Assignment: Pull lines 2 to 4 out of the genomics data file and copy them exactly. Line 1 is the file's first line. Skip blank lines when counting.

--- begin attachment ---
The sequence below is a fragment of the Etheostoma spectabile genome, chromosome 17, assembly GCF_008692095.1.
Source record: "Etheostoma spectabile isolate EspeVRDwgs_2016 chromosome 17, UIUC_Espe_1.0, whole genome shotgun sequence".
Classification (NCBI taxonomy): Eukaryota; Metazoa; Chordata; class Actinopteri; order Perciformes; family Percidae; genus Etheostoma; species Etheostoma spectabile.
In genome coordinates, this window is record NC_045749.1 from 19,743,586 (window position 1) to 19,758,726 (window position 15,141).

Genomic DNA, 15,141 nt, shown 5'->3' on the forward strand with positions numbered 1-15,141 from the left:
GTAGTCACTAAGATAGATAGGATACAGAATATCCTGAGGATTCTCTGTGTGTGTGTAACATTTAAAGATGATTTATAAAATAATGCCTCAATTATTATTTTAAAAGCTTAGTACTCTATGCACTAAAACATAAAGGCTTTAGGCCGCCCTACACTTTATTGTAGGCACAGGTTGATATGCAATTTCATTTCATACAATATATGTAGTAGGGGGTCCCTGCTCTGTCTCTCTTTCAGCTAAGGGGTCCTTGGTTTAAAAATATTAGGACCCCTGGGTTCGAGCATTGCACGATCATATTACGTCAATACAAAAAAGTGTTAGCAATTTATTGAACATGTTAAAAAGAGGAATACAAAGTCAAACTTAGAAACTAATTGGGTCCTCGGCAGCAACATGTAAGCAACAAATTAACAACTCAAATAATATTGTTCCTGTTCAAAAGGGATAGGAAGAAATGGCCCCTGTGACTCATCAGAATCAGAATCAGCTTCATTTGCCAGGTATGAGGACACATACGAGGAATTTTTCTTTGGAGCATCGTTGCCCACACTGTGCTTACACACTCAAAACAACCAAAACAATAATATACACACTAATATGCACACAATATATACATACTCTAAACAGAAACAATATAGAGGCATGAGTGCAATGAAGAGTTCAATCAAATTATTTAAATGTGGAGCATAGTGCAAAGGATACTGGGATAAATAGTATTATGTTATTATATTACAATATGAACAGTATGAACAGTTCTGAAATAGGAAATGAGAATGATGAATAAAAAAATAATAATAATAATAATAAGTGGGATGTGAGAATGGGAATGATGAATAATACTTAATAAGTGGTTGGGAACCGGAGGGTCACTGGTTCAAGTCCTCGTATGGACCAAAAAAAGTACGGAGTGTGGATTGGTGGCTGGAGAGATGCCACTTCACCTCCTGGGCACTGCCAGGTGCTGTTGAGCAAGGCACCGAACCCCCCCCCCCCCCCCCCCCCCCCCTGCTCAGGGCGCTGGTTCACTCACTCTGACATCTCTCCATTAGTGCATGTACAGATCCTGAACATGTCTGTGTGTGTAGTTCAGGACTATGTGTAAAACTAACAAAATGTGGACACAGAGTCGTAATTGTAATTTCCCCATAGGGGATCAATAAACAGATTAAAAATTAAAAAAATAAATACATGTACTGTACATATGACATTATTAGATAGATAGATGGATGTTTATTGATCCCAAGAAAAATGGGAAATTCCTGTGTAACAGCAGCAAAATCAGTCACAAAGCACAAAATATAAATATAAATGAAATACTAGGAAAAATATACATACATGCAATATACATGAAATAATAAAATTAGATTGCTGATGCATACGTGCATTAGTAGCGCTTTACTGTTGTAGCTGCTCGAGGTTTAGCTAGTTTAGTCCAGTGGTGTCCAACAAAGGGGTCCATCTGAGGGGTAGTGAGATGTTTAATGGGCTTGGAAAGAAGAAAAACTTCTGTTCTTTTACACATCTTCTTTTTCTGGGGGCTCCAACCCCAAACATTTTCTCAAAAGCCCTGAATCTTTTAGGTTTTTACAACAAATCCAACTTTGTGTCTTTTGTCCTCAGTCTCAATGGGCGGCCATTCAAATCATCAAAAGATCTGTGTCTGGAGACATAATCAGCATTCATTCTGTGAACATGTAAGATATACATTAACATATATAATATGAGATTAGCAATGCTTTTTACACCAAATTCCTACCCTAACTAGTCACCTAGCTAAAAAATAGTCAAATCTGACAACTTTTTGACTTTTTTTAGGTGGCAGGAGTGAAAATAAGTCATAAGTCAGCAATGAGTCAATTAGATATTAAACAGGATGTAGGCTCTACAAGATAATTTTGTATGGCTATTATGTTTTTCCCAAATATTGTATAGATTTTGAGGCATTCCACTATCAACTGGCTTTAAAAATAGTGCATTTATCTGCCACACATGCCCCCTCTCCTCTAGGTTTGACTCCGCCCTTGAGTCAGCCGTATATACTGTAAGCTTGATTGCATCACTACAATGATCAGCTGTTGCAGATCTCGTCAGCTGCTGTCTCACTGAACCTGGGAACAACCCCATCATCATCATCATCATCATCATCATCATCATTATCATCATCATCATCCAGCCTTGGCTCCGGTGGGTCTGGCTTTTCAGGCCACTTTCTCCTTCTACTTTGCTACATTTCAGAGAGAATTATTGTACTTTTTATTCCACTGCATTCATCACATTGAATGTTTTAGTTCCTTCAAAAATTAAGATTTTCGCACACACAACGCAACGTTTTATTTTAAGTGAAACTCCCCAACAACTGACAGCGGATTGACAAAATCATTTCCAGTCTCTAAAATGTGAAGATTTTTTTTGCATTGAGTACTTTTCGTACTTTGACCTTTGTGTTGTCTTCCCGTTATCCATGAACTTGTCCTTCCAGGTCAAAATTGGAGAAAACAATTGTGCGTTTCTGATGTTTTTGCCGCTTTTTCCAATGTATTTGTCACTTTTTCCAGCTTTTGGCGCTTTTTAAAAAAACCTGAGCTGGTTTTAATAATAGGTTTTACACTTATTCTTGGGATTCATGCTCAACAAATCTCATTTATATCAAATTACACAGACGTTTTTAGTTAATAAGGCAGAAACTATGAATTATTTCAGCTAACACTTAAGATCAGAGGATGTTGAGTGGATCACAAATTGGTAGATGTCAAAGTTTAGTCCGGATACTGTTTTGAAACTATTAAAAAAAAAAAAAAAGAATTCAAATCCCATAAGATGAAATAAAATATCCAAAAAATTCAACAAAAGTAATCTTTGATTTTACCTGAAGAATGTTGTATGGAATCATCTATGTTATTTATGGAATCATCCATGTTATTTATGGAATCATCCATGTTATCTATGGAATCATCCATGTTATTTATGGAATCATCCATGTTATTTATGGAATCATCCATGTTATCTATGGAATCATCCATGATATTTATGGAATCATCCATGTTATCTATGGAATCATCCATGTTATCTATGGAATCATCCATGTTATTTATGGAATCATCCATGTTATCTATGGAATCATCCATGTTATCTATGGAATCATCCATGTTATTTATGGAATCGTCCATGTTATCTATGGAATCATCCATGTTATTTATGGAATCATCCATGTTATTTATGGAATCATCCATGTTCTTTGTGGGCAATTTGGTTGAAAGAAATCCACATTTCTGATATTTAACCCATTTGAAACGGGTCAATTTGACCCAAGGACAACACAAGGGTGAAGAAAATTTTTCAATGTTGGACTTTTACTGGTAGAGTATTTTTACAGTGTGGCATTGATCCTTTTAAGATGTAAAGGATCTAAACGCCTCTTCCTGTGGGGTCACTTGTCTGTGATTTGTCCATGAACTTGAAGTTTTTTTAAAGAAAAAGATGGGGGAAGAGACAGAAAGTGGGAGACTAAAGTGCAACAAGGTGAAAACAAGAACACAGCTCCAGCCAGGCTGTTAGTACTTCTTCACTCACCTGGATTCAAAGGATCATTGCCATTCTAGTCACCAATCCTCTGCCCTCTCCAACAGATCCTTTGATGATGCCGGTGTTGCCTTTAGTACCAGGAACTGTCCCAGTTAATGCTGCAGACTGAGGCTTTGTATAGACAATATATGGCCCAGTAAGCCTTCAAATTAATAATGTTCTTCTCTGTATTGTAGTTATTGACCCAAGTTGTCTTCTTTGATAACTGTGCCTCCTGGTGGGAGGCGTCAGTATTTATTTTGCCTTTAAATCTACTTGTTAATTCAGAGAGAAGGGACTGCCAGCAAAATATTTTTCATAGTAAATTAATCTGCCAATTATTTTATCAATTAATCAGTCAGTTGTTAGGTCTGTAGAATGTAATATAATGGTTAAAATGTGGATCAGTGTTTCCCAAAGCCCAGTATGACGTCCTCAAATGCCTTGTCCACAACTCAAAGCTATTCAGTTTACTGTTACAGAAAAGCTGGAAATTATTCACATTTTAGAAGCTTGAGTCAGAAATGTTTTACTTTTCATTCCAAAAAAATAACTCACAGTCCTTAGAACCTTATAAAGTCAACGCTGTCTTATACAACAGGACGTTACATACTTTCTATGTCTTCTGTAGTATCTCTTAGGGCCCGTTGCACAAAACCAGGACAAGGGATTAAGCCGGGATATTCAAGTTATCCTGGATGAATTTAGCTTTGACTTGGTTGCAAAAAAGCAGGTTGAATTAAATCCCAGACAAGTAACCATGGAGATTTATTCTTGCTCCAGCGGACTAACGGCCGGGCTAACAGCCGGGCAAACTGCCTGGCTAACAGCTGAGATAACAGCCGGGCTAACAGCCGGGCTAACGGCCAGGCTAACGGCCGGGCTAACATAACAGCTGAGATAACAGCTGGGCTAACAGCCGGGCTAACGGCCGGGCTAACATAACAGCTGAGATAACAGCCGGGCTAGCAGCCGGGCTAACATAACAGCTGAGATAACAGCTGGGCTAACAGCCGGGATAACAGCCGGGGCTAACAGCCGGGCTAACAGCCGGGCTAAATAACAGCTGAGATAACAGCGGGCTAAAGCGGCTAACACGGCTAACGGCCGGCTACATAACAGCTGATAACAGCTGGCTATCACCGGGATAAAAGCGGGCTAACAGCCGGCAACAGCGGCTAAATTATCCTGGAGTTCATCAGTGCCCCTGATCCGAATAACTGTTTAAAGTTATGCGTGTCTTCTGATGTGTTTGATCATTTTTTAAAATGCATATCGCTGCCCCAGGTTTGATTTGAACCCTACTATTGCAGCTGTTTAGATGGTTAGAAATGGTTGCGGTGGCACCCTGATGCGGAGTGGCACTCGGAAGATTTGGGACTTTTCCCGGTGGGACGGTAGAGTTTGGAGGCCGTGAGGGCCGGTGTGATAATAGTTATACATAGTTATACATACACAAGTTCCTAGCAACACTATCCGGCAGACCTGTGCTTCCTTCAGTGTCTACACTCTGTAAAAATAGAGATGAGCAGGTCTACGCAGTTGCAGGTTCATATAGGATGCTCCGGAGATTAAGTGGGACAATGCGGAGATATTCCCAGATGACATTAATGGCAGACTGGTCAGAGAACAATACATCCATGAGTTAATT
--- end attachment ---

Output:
Source record: "Etheostoma spectabile isolate EspeVRDwgs_2016 chromosome 17, UIUC_Espe_1.0, whole genome shotgun sequence".
Classification (NCBI taxonomy): Eukaryota; Metazoa; Chordata; class Actinopteri; order Perciformes; family Percidae; genus Etheostoma; species Etheostoma spectabile.
In genome coordinates, this window is record NC_045749.1 from 19,743,586 (window position 1) to 19,758,726 (window position 15,141).